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State:Lower Saxony
Adm. Region:Weser-Ems
Area:728 km²
Inhabitants:110,000 (2000)
pop. density:151 inh./km²
Car identification:WST

Ammerland is a district in Lower Saxony, Germany. It is bounded by (from the east and clockwise) the city of Oldenburg and the districts of Oldenburg, Cloppenburg, Leer, Friesland and Wesermarsch.

Table of contents
1 History
2 Geography
3 Coat of arms
4 Towns and municipalities
5 External links


The "Ammerland" was first mentioned in the 10th century. The word is believed to derive from "Ameri", which is an old word meaning "swamp". In the time of Viking raids small ring-like castles were built in order to protect the defenceless hamlets.

For many years there was few interest in this swampy region. In the 14th century it became part of the county of Oldenburg. The counts established strongholds in the region, which was the frontier against the lands of the untamable Frisians.

The district was established in 1933 in the rough borders of the historical region.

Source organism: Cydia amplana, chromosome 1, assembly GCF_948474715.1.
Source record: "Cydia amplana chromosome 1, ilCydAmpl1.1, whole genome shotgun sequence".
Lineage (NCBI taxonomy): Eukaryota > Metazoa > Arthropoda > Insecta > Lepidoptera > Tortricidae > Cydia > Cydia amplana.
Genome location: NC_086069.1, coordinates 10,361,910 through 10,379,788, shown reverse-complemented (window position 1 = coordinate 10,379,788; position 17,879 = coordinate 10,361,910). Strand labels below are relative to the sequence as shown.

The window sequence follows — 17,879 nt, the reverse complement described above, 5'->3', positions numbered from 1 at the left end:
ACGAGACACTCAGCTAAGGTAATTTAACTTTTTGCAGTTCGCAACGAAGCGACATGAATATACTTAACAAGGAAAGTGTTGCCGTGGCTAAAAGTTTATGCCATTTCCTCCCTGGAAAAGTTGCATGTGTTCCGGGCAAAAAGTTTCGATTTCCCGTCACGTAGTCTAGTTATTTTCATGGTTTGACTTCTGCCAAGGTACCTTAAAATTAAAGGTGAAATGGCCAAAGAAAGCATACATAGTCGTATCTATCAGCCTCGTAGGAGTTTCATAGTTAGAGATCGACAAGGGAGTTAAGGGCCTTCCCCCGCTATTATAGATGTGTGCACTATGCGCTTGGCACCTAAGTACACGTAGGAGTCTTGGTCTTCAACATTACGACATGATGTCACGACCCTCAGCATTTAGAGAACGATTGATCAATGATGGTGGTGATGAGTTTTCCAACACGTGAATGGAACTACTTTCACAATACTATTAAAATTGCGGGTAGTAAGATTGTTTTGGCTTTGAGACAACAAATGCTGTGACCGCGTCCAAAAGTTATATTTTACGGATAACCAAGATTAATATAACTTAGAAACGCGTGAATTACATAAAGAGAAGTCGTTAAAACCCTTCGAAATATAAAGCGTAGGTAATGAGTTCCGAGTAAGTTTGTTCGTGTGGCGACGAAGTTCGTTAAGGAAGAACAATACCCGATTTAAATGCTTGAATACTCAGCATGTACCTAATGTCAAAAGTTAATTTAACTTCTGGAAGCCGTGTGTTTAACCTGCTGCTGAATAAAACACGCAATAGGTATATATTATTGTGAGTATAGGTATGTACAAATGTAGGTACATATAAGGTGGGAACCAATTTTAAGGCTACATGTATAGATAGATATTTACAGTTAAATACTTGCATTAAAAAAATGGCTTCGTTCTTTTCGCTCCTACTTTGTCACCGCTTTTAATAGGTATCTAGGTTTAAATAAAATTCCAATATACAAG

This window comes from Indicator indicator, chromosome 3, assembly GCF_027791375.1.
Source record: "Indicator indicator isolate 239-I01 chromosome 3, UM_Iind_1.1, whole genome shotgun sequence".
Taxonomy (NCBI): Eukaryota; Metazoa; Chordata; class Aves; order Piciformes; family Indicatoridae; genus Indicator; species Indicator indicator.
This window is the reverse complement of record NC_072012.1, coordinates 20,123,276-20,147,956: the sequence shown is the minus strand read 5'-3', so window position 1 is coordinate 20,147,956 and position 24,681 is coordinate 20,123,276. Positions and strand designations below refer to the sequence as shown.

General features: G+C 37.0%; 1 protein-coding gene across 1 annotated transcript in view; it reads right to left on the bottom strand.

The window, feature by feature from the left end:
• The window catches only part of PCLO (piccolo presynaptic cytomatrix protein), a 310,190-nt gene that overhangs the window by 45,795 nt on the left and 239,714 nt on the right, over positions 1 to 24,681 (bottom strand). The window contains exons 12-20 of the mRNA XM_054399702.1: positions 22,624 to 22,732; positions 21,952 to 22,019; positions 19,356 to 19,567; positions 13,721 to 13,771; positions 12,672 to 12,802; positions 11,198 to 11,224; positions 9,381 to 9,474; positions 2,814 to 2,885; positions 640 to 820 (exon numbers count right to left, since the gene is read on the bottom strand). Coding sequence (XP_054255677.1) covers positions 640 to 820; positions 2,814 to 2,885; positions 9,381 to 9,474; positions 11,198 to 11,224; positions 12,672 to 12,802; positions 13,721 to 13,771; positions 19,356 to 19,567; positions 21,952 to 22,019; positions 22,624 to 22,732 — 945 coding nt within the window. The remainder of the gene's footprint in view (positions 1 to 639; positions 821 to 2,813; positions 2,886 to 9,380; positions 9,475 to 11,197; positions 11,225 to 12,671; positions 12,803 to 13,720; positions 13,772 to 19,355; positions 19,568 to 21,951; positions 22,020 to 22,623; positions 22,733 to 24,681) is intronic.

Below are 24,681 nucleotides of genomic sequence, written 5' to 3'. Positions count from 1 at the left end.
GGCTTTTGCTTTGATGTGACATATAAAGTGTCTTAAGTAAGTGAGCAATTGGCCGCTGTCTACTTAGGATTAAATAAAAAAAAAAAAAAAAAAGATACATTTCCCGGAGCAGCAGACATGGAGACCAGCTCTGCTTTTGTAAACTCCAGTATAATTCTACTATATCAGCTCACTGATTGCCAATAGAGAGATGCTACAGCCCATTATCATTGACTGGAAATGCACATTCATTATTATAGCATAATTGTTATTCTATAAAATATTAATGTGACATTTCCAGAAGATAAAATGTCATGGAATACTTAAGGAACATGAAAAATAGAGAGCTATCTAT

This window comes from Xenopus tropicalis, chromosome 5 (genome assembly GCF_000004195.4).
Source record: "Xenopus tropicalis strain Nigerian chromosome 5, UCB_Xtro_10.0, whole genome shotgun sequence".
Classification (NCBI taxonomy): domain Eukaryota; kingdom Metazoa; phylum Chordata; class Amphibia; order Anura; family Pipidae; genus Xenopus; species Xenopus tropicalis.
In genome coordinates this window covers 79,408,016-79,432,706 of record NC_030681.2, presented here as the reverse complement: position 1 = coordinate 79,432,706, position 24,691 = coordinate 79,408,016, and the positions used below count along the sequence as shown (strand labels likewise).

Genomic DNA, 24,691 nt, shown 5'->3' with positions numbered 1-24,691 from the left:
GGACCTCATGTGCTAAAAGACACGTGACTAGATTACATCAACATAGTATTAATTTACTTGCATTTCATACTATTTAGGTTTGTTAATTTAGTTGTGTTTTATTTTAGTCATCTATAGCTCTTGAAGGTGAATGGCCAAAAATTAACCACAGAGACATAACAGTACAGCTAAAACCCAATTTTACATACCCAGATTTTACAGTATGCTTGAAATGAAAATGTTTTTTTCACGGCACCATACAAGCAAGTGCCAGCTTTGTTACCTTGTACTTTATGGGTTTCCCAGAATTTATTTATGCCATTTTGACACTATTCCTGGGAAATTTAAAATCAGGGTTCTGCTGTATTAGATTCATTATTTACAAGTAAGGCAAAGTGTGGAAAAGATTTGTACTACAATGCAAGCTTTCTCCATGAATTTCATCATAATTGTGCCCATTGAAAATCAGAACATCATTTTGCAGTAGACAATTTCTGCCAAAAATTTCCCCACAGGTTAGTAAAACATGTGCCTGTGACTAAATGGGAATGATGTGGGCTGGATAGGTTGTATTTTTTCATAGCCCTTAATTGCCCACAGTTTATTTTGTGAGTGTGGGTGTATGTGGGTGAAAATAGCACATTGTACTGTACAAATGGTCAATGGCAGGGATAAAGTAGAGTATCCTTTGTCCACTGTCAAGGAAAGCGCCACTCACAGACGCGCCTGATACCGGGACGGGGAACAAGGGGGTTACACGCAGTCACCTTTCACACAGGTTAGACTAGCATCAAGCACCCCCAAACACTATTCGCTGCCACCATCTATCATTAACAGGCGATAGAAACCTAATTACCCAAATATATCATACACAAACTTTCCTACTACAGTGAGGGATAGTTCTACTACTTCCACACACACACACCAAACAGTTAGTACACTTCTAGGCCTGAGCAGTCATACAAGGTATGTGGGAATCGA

Ammerland is characterised by a very plain countryside, many fens and swamps, and lots of windmills. The latter are a symbol of the district, which calls itself sometimes the "land of windmills".

The central point of the district is the Zwischenahner Meer, a lake with an area of 5.5 kmē (Meer is the German word for "sea"; this is somewhat strange for such a small lake, but lakes are generally rare in Lower Saxony, what may be the reason for the exaggerated name).

Coat of arms

The coat of arms displays:
  • top left: the red stripes from the arms of the counts of Oldenburg
  • top right: the golden cross of the county of Bentinck (1733-1818 in Varel; Wiefelstede was a part of this county)
  • bottom left: the acorn symbolising the common oaks of the Ammerland
  • bottom right: the red zigzag lines are an ancient symbol of the Ammerland

Towns and municipalities

  1. Westerstede
  1. Apen
  2. Bad Zwischenahn
  3. Edewecht
  4. Rastede
  5. Wiefelstede

External links